Selecting a Company for Your Prevention Program – Be Careful when Looking at Data (Column 7)


While I’ve been focusing on outcomes from prevention/wellness programs. I took an opportunity to search the web and get a feel for some of the data being posted. As discussed in column 5, one should be careful when looking at wellness data depending upon how it is reported and whether or not it has been subject to any scrutiny such as third party review or published in a peer reviewed journal.

Here are some examples of what I found and things that should lead the purchaser to ask more questions:

One wellness company has data on their website that purports to show reductions in the percent of people who were high risk for various conditions.

Information like this should lead to some questions, what are the total number of participants (were there 10 people or 10,000), were there any statistical significance measures, how was the data gathered (self report, validated data, etc.) who did the study, was it published?

or on another site a comment is made like this:

“projected to generate five percent savings on health & productivity costs”

With no additional information explaining what this is based upon, was the projected savings from claims data with absentee information, did they project presenteeism, if so how, what was the projected health care cost trend for the company, was the projectd savings 5% percent against trend, 5% against total costs as measured today, 5% against total cost plus projected trend…?

or from another company:

Employees with 5+ risk factors: In the category with the greatest number of risk factors and the potential for the highest medical costs, the number of employees decreased by 3.3 percent over the previous year.

Again how many were in the sample, was there any statistically significance to the 3.3% reduction, who did the study….?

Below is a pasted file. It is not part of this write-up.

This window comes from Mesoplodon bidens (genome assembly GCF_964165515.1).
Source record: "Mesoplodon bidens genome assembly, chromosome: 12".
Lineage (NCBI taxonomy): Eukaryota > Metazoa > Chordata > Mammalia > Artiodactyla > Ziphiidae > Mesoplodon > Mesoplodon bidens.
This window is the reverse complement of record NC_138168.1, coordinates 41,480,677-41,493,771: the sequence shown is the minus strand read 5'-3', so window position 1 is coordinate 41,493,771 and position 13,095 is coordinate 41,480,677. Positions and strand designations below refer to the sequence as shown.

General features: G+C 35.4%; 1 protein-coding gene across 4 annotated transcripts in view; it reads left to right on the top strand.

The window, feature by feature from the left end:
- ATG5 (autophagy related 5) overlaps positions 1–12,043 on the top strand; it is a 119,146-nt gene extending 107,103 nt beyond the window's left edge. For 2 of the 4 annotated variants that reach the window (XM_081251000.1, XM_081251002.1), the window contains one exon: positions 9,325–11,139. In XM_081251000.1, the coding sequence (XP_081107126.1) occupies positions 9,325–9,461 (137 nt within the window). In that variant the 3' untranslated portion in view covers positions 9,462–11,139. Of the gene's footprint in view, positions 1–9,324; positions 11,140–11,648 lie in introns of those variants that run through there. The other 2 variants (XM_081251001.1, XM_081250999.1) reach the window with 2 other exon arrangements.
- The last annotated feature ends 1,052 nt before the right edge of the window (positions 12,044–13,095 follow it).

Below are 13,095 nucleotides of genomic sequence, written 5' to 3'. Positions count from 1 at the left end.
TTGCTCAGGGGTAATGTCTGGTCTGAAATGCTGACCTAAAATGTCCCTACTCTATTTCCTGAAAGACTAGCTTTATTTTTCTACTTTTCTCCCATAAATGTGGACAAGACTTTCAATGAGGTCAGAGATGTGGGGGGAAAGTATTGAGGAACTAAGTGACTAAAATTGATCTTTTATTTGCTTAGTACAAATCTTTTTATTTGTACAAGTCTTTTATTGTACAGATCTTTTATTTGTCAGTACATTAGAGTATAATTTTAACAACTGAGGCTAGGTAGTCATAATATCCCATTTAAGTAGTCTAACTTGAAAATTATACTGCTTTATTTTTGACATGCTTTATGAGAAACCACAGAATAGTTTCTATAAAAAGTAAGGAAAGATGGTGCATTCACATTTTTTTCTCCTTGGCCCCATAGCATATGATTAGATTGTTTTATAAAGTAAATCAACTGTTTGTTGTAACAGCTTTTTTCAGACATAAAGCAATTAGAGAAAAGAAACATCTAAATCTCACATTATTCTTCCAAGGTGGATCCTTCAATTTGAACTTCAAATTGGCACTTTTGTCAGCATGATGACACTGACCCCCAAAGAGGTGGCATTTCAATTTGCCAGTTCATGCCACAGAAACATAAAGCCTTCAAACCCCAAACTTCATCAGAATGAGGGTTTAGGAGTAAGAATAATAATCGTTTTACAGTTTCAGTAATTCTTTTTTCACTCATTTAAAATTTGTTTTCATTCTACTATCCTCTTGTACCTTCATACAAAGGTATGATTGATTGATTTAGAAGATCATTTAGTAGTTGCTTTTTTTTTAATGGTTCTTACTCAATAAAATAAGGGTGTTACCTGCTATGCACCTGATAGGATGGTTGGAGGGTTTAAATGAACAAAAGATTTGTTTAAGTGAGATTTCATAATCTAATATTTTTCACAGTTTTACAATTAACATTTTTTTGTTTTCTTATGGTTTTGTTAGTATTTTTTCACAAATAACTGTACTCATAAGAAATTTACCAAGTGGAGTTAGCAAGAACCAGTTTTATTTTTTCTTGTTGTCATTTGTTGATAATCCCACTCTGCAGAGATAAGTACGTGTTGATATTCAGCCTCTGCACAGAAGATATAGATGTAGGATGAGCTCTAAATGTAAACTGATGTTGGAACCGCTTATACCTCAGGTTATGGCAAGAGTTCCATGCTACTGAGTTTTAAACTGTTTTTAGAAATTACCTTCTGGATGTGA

Or

the contracting firm learned that over 12 months, each participant in the program spent $395 less than non-participants

What were the total number of participants,  might there have been selection bias (those that enrolled were healthier to begin with), was there an outlier or two in the non participating group that skewed the costs, who did the study, and on and on..

Again as discussed in Column 5, be wary and inquisitive:

  1. Do they provide any statistics such as confidence intervals?
  2. Is this data from a study they did or someone else did?
  3. Has the data been published in a reputable journal?

Often times as the data I showed above demonstrates, there are no accompanying statistics to show whether the data is statistically significant, no supporting information to determine how large a study, who was in the the groups studied, how the data was gathered, the quality of the data, or mention of authors to determine if others were involved in the study to add some outside credibility to it, etc. While each of these examples may in fact be good and relevant information documenting program successes, without the provision of additional information one should be wary.

The “gold” standard by which the data should be judged is whether or not it was published in a peer reviewed journal.  In the past few years, there have certainly been examples of problems with peer reviewed journals, it is still the best standard of data reporting.  Peer reviewed journals demonstrate a certain rigor to the study and an anonymous review by people with expertise in the field who look for credibility, statistical significance and other issues. The journal reviewers can reject the study if they believe it does not meet standards and have clear measures and relevance. Also when looking at a peer reviewed study, read it closely as the authors should discuss some of the confounding issues or other reasons why the results may have been as documented, but the cause could have been something other than the interventions from the program.

So in closing, remember this the next time a company puts some of their data in front of you; since most of us are not statisticians or actuaries, any study presented without being subject to a peer review process leaves some room to be desired and requires additional questions.

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About Fred Goldstein

President and Founder of Accountable Health, LLC. My background includes over 25 years of health care experience in hospital administration, health plan management, disease management and population health.
This entry was posted in Health Risk Assessment, HRA, Preventive Medicine, The Industry, Wellness and tagged , , , , , , , , , , , , , , , , . Bookmark the permalink.

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